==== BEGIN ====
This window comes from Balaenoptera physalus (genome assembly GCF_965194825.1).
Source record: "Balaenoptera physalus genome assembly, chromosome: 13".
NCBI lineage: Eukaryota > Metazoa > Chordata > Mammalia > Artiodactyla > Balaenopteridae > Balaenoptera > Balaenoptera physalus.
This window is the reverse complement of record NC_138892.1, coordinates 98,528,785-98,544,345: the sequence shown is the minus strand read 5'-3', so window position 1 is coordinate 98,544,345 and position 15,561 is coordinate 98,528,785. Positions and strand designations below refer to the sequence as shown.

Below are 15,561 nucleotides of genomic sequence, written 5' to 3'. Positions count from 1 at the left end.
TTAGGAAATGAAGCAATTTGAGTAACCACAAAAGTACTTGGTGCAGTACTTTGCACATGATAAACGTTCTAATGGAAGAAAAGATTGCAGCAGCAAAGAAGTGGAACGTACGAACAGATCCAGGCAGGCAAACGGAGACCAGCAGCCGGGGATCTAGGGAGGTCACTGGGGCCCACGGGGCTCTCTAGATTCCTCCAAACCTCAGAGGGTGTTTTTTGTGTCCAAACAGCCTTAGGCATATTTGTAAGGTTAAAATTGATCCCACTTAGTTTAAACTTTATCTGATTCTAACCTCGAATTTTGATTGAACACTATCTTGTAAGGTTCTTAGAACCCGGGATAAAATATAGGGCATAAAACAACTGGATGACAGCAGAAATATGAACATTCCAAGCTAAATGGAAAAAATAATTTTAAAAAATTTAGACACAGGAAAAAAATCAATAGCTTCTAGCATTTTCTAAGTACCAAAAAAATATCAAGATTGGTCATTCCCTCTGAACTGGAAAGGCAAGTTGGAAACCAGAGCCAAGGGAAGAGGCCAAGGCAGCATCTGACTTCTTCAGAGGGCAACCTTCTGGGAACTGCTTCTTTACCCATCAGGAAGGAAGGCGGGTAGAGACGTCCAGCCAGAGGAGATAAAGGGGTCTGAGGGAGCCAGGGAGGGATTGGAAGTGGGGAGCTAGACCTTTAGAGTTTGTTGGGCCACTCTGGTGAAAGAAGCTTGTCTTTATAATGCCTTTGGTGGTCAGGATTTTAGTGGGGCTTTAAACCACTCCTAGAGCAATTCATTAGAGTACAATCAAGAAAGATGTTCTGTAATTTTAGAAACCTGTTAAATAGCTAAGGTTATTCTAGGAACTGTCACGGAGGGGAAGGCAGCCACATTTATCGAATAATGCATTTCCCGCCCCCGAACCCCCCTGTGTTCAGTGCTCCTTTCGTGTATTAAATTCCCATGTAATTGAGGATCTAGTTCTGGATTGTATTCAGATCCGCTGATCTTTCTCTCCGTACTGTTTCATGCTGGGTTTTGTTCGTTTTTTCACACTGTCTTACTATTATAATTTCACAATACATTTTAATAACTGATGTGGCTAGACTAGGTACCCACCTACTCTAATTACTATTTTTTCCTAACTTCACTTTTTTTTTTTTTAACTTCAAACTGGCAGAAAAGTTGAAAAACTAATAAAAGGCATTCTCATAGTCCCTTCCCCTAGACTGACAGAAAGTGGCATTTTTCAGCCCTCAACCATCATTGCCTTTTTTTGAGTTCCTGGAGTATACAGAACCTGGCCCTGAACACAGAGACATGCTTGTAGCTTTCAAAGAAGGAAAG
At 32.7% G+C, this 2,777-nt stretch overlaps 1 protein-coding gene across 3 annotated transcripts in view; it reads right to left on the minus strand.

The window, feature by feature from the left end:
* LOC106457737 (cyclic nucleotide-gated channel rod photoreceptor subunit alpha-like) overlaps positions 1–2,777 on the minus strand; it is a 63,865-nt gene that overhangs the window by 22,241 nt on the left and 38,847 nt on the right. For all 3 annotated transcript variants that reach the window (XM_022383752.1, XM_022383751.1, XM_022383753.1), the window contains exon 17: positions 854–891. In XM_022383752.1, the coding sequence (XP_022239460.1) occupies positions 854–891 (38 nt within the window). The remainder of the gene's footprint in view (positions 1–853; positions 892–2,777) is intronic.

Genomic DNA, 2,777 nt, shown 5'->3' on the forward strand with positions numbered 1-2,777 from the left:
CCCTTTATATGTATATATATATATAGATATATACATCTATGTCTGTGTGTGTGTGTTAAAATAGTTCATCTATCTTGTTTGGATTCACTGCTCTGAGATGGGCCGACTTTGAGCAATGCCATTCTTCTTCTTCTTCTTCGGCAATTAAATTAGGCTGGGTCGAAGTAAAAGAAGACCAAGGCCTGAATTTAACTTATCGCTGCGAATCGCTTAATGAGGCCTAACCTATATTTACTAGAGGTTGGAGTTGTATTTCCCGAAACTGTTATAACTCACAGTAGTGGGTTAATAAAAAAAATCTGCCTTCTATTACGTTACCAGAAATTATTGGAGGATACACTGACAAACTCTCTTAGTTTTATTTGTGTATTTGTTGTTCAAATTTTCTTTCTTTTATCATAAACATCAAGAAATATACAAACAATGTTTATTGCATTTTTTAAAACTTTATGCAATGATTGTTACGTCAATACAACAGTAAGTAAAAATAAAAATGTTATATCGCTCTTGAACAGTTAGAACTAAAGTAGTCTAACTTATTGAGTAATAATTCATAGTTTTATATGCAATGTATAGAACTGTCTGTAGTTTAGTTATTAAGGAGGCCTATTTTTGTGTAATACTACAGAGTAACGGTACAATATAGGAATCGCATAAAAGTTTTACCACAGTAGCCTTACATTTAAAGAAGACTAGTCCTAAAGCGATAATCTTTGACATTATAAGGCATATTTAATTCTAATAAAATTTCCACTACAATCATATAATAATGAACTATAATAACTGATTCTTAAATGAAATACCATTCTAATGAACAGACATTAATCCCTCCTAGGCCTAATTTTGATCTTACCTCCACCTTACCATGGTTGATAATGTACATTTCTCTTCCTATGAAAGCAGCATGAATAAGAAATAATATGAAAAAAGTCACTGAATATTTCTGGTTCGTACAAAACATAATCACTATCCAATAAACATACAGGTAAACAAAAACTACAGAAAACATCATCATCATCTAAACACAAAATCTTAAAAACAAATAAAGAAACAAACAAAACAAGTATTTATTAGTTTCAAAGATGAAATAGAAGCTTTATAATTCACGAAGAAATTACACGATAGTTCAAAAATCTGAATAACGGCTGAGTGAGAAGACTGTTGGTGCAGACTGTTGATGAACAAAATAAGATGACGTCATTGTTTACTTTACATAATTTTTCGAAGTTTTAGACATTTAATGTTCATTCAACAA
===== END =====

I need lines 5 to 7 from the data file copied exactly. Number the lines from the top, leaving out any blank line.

Below are 15,561 nucleotides of genomic sequence, written 5' to 3'. Positions count from 1 at the left end.
TTAGGAAATGAAGCAATTTGAGTAACCACAAAAGTACTTGGTGCAGTACTTTGCACATGATAAACGTTCTAATGGAAGAAAAGATTGCAGCAGCAAAGAAGTGGAACGTACGAACAGATCCAGGCAGGCAAACGGAGACCAGCAGCCGGGGATCTAGGGAGGTCACTGGGGCCCACGGGGCTCTCTAGATTCCTCCAAACCTCAGAGGGTGTTTTTTGTGTCCAAACAGCCTTAGGCATATTTGTAAGGTTAAAATTGATCCCACTTAGTTTAAACTTTATCTGATTCTAACCTCGAATTTTGATTGAACACTATCTTGTAAGGTTCTTAGAACCCGGGATAAAATATAGGGCATAAAACAACTGGATGACAGCAGAAATATGAACATTCCAAGCTAAATGGAAAAAATAATTTTAAAAAATTTAGACACAGGAAAAAAATCAATAGCTTCTAGCATTTTCTAAGTACCAAAAAAATATCAAGATTGGTCATTCCCTCTGAACTGGAAAGGCAAGTTGGAAACCAGAGCCAAGGGAAGAGGCCAAGGCAGCATCTGACTTCTTCAGAGGGCAACCTTCTGGGAACTGCTTCTTTACCCATCAGGAAGGAAGGCGGGTAGAGACGTCCAGCCAGAGGAGATAAAGGGGTCTGAGGGAGCCAGGGAGGGATTGGAAGTGGGGAGCTAGACCTTTAGAGTTTGTTGGGCCACTCTGGTGAAAGAAGCTTGTCTTTATAATGCCTTTGGTGGTCAGGATTTTAGTGGGGCTTTAAACCACTCCTAGAGCAATTCATTAGAGTACAATCAAGAAAGATGTTCTGTAATTTTAGAAACCTGTTAAATAGCTAAGGTTATTCTAGGAACTGTCACGGAGGGGAAGGCAGCCACATTTATCGAATAATGCATTTCCCGCCCCCGAACCCCCCTGTGTTCAGTGCTCCTTTCGTGTATTAAATTCCCATGTAATTGAGGATCTAGTTCTGGATTGTATTCAGATCCGCTGATCTTTCTCTCCGTACTGTTTCATGCTGGGTTTTGTTCGTTTTTTCACACTGTCTTACTATTATAATTTCACAATACATTTTAATAACTGATGTGGCTAGACTAGGTACCCACCTACTCTAATTACTATTTTTTCCTAACTTCACTTTTTTTTTTTTTAACTTCAAACTGGCAGAAAAGTTGAAAAACTAATAAAAGGCATTCTCATAGTCCCTTCCCCTAGACTGACAGAAAGTGGCATTTTTCAGCCCTCAACCATCATTGCCTTTTTTTGAGTTCCTGGAGTATACAGAACCTGGCCCTGAACACAGAGACATGCTTGTAGCTTTCAAAGAAGGAAAG
At 32.7% G+C, this 2,777-nt stretch overlaps 1 protein-coding gene across 3 annotated transcripts in view; it reads right to left on the minus strand.